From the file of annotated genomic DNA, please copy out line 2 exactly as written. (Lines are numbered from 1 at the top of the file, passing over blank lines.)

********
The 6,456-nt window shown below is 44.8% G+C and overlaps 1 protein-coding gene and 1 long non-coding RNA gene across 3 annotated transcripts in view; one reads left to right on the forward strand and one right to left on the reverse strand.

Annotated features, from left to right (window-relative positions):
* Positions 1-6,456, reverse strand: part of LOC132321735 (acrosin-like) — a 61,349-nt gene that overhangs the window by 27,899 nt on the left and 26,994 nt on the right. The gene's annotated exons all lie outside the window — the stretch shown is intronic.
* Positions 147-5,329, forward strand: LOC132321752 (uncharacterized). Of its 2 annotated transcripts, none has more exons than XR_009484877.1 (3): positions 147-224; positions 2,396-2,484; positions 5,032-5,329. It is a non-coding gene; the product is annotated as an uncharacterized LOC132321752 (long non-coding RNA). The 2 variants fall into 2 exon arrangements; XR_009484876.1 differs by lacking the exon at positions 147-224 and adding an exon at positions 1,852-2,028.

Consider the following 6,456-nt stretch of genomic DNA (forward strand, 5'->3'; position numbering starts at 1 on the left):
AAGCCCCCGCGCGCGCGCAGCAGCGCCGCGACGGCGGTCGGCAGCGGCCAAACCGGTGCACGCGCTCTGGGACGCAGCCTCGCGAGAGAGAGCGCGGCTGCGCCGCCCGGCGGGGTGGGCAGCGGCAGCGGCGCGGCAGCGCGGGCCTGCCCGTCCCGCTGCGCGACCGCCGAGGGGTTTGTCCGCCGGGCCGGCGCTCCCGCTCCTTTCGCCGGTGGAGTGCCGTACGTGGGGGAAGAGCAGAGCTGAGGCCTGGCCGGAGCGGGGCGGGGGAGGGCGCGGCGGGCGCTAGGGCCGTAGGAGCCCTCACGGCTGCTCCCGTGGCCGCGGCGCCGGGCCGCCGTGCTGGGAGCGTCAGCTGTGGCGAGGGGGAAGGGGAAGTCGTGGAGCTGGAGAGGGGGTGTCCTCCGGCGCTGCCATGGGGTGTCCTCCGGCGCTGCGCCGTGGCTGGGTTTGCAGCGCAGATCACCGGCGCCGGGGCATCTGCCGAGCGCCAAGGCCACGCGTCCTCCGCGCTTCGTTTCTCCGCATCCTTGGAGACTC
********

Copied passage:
Annotated features, from left to right (window-relative positions):